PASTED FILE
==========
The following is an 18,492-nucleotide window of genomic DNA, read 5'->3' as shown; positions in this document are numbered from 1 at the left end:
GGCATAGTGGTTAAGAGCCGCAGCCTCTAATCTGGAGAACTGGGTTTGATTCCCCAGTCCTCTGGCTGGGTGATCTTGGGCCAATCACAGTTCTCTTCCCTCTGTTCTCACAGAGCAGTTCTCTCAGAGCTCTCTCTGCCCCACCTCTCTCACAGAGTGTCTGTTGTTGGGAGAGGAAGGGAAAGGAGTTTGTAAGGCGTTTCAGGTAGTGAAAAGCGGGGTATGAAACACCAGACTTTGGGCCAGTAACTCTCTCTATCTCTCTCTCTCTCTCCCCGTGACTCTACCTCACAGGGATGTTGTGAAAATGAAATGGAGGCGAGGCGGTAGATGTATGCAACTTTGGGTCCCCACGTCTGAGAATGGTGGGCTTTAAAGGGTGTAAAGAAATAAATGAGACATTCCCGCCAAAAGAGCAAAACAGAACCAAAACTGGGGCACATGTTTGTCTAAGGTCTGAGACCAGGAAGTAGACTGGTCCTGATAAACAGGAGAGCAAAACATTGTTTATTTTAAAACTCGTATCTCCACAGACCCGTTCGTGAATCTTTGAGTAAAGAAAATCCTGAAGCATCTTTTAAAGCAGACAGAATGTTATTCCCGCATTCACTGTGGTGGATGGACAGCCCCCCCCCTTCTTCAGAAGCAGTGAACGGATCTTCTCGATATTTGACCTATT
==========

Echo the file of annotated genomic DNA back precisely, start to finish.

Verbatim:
The following is an 18,492-nucleotide window of genomic DNA, read 5'->3' as shown; positions in this document are numbered from 1 at the left end:
GGCATAGTGGTTAAGAGCCGCAGCCTCTAATCTGGAGAACTGGGTTTGATTCCCCAGTCCTCTGGCTGGGTGATCTTGGGCCAATCACAGTTCTCTTCCCTCTGTTCTCACAGAGCAGTTCTCTCAGAGCTCTCTCTGCCCCACCTCTCTCACAGAGTGTCTGTTGTTGGGAGAGGAAGGGAAAGGAGTTTGTAAGGCGTTTCAGGTAGTGAAAAGCGGGGTATGAAACACCAGACTTTGGGCCAGTAACTCTCTCTATCTCTCTCTCTCTCTCCCCGTGACTCTACCTCACAGGGATGTTGTGAAAATGAAATGGAGGCGAGGCGGTAGATGTATGCAACTTTGGGTCCCCACGTCTGAGAATGGTGGGCTTTAAAGGGTGTAAAGAAATAAATGAGACATTCCCGCCAAAAGAGCAAAACAGAACCAAAACTGGGGCACATGTTTGTCTAAGGTCTGAGACCAGGAAGTAGACTGGTCCTGATAAACAGGAGAGCAAAACATTGTTTATTTTAAAACTCGTATCTCCACAGACCCGTTCGTGAATCTTTGAGTAAAGAAAATCCTGAAGCATCTTTTAAAGCAGACAGAATGTTATTCCCGCATTCACTGTGGTGGATGGACAGCCCCCCCCCTTCTTCAGAAGCAGTGAACGGATCTTCTCGATATTTGACCTATT